US manufacturing was adversely affected for a third consecutive month in May by the COVID-19 pandemic.
According to the Institute for Supply Management (ISM), the country’s PMI last month rose to 43.1pc from 41.5pc in April, but despite showing some signs of recovery, the US economy still contracted.
Demand tapered in May, as did prices, albeit at a slower rate, and although essential indexes showed improvement, the overall outlook for the quarter is negative.
Some factories began production late last month, but demand remains uncertain and will likely keep impacting inventories, employment, imports, and backlogged orders. Primary metals, transportation equipment, fabricated metal products, and machinery were among 11 industries that reported declining month-over-month revenues in May.
Last month, the New Orders Index registered a 4.7pc increase to 31.8pc from April, while the Production Index rose by 5.7pc to 33.2pc.The Backlog of Orders Index reached 38.2pc in May, rising marginally by 0.4pc from the pervious month, and the Employment Index increased by 4.6pc to 32.1pc.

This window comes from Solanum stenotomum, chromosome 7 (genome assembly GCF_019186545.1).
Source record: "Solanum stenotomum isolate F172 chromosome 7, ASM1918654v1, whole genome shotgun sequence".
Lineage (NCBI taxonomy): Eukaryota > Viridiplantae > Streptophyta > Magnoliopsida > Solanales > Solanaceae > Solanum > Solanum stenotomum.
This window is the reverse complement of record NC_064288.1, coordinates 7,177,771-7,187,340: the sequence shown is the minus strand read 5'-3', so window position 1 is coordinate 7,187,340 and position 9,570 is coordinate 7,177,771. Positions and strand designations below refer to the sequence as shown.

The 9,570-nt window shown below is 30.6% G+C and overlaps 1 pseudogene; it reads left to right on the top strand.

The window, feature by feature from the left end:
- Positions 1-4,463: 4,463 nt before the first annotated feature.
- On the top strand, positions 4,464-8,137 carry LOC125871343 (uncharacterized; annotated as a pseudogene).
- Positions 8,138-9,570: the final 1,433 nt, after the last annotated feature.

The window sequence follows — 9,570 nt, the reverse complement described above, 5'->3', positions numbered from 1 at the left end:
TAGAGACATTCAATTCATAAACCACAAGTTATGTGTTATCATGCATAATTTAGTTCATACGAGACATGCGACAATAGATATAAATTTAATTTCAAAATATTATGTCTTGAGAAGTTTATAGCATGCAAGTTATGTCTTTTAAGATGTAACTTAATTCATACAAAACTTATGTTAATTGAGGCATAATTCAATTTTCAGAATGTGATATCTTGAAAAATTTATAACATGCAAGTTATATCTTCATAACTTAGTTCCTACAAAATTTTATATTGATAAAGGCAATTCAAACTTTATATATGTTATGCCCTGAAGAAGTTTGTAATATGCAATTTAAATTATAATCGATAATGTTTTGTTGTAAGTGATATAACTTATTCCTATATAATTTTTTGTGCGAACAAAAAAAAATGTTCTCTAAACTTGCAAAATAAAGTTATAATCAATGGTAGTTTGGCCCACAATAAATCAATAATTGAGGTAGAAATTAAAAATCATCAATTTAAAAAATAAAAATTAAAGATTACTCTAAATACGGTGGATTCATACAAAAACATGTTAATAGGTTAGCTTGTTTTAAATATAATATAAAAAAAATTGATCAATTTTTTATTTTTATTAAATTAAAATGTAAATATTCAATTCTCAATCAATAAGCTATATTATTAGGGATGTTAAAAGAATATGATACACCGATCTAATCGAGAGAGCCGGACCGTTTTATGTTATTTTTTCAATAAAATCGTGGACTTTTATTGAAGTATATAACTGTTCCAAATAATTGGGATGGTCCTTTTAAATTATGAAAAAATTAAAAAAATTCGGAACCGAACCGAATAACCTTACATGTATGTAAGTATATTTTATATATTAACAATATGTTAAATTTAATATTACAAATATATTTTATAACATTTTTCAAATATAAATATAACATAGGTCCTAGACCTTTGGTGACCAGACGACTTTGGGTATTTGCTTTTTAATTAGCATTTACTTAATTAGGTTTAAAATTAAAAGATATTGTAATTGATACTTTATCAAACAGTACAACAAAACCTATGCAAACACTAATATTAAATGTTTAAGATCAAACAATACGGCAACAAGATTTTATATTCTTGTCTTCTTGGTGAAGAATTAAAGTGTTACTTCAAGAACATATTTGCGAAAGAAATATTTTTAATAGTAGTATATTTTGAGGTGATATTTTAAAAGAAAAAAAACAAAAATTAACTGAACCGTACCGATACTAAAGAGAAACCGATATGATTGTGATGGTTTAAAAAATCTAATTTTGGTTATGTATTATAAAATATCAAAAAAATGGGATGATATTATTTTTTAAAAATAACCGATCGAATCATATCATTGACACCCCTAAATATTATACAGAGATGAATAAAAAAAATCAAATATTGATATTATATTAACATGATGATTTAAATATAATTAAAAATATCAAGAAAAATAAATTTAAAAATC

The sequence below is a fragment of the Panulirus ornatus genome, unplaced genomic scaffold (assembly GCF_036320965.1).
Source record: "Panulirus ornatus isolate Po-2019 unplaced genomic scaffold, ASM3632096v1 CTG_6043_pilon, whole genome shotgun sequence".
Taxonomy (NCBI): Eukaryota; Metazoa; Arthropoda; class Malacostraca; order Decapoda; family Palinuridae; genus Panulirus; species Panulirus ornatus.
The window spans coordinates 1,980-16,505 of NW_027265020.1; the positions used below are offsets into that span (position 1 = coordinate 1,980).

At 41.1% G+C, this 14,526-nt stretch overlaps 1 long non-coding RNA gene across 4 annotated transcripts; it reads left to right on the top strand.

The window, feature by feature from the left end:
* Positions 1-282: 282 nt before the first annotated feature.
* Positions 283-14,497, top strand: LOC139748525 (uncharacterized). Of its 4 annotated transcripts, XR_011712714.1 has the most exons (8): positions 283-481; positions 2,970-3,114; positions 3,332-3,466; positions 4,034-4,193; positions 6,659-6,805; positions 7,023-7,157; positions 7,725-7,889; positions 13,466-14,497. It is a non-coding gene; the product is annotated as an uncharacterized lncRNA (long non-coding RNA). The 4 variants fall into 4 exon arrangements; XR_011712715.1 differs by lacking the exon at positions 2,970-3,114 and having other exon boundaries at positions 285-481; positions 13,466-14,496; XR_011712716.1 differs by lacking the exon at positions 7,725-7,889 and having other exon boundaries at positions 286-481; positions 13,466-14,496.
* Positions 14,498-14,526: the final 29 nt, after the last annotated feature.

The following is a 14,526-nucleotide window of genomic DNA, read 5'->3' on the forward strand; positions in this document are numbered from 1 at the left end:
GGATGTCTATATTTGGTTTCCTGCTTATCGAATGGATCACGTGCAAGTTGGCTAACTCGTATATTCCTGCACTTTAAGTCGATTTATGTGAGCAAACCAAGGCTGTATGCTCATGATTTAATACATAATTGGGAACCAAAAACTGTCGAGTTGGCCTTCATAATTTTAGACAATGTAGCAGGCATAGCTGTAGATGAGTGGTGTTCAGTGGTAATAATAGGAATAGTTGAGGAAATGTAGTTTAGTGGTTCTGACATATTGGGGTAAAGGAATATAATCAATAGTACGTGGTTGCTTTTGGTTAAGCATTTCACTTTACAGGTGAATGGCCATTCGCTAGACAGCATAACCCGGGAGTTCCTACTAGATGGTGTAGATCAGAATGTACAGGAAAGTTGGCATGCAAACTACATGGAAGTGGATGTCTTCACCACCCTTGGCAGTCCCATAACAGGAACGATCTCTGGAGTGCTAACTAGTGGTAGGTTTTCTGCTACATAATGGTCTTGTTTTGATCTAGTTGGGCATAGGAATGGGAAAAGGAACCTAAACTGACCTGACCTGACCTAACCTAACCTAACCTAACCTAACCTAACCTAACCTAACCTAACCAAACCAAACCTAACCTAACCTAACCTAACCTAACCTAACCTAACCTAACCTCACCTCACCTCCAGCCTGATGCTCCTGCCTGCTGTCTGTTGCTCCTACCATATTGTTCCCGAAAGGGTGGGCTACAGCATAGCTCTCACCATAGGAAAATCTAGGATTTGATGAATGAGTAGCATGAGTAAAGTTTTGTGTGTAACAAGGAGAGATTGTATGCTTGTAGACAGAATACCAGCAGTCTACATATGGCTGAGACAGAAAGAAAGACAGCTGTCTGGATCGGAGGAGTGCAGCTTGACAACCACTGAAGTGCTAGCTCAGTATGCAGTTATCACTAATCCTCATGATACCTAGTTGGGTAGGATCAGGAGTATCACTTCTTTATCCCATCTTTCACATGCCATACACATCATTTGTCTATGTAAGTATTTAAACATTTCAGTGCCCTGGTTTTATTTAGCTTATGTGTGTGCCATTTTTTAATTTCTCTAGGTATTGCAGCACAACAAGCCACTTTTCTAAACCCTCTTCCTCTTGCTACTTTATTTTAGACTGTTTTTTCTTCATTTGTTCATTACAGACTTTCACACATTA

The Inventories Index reached 50.4pc in May, rising by 0.7pc from April; the Prices Index rose by 5.5pc to 40.8pc; the New Export Orders Index increased by 4.2pc to 39.5pc; the Imports Index registered 41.3pc, decreasing by 1.4pc; and the Supplier Deliveries Index decreased by 8pc to 68pc.
In the pipe steel market, which affects many aspects of the manufacturing supply chain, the latest Baker Hughes rig count showed the US had 301 oil and gas rigs on May 29, 2020, which decreased by 17 rigs, or 5pc, form the previous week. The rig count contracted by 69pc, or 683 rigs, from 984 rigs on May 31, 2019.
The active rig count indicates how strong demand is for products used in drilling, completing, producing, and processing hydrocarbons. The historical low signifies there will be low steel demand from the oil and gas industry for the next year.